BoSacks: The Profit Prophet: Pulp Fiction
A debate has resurfaced in the publishing blogosphere in the last few months, a conversation that I believe is very important. At the same time, it is a situation that will take care of itself as the totally obvious becomes clearly evident to everyone left standing.
The antagonist that brought about the necessity for this debate is the advent of the now very popular iPad, and with it the new magazine applications that are increasingly available and seemingly very successful. There are many title-specific apps such as Popular Science, Wired, Sports Illustrated and, of course, the resourceful Zinio bullpen of thousands of iPad-ready titles.
But the new wrinkle is that some pundits have now suggested that these successful apps are not actually magazines at all. Dr. Samir Husni declared in his blog a few weeks ago that if it's not printed on paper, it's not a magazine.
I have countered such logic with a precise definition of a magazine, broadcast in this publication some four or five years ago and actually anticipating this very debate. Simply stated and without the full details, my friends and fellow analysts at mediaIDEAS suggest that a magazine must have the following criteria: It must be paginated, edited, designed, periodic, permanent and date stamped. It is my opinion that these simple rules allow for us as an industry to move easily from where we were to where we absolutely must go. My definition prepares us for the eventual day when a publisher's digital revenue surpasses the printed revenue stream without in any way damaging either our integrity or honorable legacy. We can have everything that we were, and still look proudly and boldly into a new and profitable future.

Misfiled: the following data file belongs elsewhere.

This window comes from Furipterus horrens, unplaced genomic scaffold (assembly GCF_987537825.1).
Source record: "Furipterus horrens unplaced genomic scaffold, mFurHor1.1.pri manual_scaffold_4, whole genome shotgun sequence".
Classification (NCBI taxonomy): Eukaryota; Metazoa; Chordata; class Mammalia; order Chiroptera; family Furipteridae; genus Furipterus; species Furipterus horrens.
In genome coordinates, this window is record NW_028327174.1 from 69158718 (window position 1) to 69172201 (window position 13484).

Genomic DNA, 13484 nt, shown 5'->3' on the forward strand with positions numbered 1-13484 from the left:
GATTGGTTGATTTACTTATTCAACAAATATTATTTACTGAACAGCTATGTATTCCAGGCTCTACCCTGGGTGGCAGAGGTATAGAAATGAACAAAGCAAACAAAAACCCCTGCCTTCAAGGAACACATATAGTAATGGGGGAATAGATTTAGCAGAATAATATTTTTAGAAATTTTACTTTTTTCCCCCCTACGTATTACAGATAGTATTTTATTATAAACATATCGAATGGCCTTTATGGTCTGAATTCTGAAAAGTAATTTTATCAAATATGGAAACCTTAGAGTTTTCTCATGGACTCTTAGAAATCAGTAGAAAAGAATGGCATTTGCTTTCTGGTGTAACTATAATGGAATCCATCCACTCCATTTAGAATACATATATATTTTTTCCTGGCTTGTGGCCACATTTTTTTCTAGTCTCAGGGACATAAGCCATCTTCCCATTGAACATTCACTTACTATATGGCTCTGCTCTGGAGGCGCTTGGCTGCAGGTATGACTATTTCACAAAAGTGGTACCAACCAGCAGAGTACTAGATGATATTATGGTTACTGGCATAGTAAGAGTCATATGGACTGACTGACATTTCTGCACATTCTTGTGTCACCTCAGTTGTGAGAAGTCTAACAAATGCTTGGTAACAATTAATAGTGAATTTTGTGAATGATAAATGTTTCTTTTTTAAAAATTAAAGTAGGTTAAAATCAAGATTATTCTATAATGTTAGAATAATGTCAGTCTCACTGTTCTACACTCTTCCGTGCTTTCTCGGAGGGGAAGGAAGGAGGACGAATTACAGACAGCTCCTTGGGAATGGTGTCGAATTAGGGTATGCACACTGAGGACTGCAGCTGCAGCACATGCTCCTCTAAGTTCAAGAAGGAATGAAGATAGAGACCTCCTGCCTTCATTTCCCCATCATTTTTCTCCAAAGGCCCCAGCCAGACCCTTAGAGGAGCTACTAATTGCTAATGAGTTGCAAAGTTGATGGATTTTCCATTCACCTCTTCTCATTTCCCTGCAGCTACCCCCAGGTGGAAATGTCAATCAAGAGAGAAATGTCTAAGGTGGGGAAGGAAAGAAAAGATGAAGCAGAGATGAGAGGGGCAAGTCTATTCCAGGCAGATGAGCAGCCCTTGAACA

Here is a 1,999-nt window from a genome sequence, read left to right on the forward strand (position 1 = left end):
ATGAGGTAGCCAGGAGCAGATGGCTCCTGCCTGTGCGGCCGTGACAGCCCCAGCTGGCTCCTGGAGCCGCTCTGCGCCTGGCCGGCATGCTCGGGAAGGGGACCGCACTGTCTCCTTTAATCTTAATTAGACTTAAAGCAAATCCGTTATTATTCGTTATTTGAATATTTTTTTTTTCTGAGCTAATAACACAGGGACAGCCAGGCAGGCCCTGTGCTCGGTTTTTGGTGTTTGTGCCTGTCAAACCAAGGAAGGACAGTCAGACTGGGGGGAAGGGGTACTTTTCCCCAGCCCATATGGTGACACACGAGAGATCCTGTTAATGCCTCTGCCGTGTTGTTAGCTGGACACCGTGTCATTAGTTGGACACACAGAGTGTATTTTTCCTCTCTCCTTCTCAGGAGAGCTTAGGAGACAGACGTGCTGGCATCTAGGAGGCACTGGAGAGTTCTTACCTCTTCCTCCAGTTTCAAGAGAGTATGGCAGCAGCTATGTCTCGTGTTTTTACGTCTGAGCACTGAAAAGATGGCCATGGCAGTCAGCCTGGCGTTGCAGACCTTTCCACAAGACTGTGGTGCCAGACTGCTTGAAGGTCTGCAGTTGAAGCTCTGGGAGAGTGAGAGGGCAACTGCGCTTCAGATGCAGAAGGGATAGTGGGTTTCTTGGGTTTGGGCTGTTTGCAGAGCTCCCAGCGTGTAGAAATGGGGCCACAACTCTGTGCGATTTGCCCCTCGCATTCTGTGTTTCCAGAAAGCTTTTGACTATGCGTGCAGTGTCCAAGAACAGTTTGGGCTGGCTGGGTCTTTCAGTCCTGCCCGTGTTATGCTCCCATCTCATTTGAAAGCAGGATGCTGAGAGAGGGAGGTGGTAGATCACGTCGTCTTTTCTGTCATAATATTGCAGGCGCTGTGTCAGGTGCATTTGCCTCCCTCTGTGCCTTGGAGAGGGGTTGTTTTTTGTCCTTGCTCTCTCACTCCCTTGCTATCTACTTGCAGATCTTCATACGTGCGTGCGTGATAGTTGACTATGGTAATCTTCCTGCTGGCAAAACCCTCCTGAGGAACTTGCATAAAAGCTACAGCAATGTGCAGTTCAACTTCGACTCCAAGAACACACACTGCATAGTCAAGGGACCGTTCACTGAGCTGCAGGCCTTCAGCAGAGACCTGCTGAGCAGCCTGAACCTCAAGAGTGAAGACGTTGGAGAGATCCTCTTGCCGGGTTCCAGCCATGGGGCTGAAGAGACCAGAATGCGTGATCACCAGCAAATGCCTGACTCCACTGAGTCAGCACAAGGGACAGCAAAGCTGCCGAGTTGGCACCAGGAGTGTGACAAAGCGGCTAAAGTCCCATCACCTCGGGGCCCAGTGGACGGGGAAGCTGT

I feel that maintaining the requirement, as some have suggested, that "it ain't a magazine if it ain't on paper" will only doom us to be an afterthought in the assuredly strong digital future now way beyond our doorstep.